Throw Out Everything You Know About Past Recessions – This One is Different

An unprecedented number of initial jobless claims have flooded state unemployment agencies over the past seven weeks; meanwhile, numerous economists maintain an optimistic outlook on the future of the economy once stringent lockdown regulations are lifted. As of May 7th, new jobless claims topped 36 million, which amounts to over 16% unemployment, dwarfed only by figures recorded at the height of the Great Depression. Increased regulation, stimulus programs, and multiple rounds of PPP funding have helped stymie additional job losses, but at a human and fiscal cost which may be felt for decades.

Uncertainty has ushered in significant stock market volatility, highlighted by prominent indices, Dow Jones and S&P500, hitting 10-year lows during the latter half of March. The market has since recuperated despite the endless barrage of bad news, dismal job numbers, and contracting GDP figures. Bullish economists conflate these rising stock prices with the inevitability of a “V” shape recovery, completely ignoring the probability of the bear market trap in which we likely reside. The coexistence of unsubstantiated market gains and economic contraction presents an inherent paradox and signals a problem with far deeper roots.

The Life Cycle of a Recession

Generally speaking, a recession is defined as a period of negative GDP growth that lasts two consecutive quarters. In reality, the peaks and trough of a business cycle are hard to identify, especially when we don’t have the benefit of hindsight.

A recession is officially declared and dated by a committee of economists with the National Bureau of Economic Research (NBER). They look at four monthly economic data series to make their determination: real income, employment, industrial production, and wholesale-retail sales. Dependent on the extent these indicators show a downturn helps the committee to frame the business cycle and better define the recession.

According to the NBER, recessions since the end of WWII have ranged anywhere from 6 to 18 months, with an average of 11 months. It is important to note, however, that even though academia may only define a recession for 11 months, the negative economic consequences are felt for much longer. As a commercial building owner, a more telling barometer would be the time it takes for real property values to appreciate to pre-recession levels. For instance, the Great Recession was defined as lasting 18 months and hitting its trough in June of 2009, but an all-time high CMBS delinquency rate was recorded as late as July 2012. In many cases, it wasn’t until 2013 that property owners enjoyed pre-recession property values.

So, what does this mean as we stare down the barrel of another recession? Loose economic policy, frivolous capital investment, and the recent bursting of the debt bubble have sent us careening down a path we haven’t traveled; we can’t look back at U.S. history to help us write the ending because we haven’t seen it before.

Why will this recession be different?

Business cycle downturns are about as predictable as the rising and falling of the sun, but their size and scope can be challenging to forecast. Typically, experts point to an economy’s underlying health, consumer and business preparedness, and overall market liquidity as being critical factors in determining how long a recession may last. Record long expansion, fueled by artificially low-interest rates, has lulled policymakers into a self-aggrandizing vacuum, presenting serious consequences for the market. The coronavirus pandemic was simply the pin that burst the ballooning debt bubble and has exposed the fragility of the system it propped up.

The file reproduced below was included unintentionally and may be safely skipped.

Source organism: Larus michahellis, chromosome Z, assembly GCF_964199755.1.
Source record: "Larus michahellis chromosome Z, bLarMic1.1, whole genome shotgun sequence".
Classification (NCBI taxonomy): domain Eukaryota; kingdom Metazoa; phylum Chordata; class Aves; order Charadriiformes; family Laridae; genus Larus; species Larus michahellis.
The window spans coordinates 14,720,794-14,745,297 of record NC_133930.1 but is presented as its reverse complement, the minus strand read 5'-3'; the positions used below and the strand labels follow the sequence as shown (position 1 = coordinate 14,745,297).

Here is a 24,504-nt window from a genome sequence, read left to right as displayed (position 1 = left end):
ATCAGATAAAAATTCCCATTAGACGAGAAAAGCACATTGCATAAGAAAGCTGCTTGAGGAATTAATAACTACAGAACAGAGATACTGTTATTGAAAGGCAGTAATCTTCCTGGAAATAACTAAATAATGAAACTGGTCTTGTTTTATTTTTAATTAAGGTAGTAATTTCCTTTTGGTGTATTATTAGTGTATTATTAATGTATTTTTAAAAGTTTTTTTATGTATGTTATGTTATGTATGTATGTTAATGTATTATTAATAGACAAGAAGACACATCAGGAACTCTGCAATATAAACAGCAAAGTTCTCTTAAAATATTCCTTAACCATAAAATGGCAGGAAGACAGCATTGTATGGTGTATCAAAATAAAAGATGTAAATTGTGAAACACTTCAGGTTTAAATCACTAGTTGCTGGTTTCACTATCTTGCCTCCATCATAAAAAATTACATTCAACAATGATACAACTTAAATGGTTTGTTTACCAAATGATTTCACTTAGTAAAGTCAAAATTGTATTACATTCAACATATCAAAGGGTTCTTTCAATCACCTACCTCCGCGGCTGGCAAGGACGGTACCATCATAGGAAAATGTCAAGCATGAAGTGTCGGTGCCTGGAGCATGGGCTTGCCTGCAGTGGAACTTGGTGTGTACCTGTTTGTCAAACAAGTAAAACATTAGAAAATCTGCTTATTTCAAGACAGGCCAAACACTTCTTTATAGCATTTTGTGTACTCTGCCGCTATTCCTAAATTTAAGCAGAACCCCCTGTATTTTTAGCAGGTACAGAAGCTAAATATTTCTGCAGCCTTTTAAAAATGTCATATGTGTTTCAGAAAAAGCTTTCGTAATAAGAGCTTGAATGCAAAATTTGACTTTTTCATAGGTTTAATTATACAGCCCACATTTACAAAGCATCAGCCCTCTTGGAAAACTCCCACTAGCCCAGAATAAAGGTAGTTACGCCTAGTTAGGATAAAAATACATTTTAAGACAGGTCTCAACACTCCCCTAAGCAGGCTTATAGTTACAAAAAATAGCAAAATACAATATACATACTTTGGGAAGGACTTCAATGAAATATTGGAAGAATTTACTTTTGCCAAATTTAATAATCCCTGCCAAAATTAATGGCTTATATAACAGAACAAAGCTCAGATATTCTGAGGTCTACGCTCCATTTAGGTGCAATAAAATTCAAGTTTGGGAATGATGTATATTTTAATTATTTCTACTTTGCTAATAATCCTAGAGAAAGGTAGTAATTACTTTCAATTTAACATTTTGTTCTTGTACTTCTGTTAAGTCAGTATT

The policy response to the Great Recession established the federal government’s playbook for combatting stalled growth but set the stage for the crisis we now face today. For much of the last ten years, historically low-interest rates have led to excessive capital investment and exponentially higher levels of corporate and consumer debt. Stock prices have become disconnected from companies' underlying value, and increased leverage only leaves them more exposed to an economic shock.


Keynesian economists purport that central planning and artificial interest rate reductions are the cure. With interest rates already near zero, the Fed’s typical strategy is exhausted, and they have instead turned to quantitative easing "infinity" in an attempt to flood the market with liquidity. This manipulation is a self-fulfilling prophecy, though, as debt driven consumption creates a perpetual cycle of bubble creation and busts, resulting in further manipulation. Each subsequent recession will grow in length and severity, and the intricate web of relationships created through debt issuance will mean systemic pain in the marketplace.

Exorbitant government spending and stimulus will only deepen and lengthen the recession as well. The debt bubble cannot be reflated immediately, and unemployment benefits that incentivize a large population of the workforce to stay home will only further issues. Asset prices will fall categorically, but traditionally insulated geographic markets like Raleigh will fare better than others.

When the strict stay at home orders are lifted, and the economy wakes up, the reality will look very different than how it looks today. Fiscal policy can’t prop up this house of cards forever.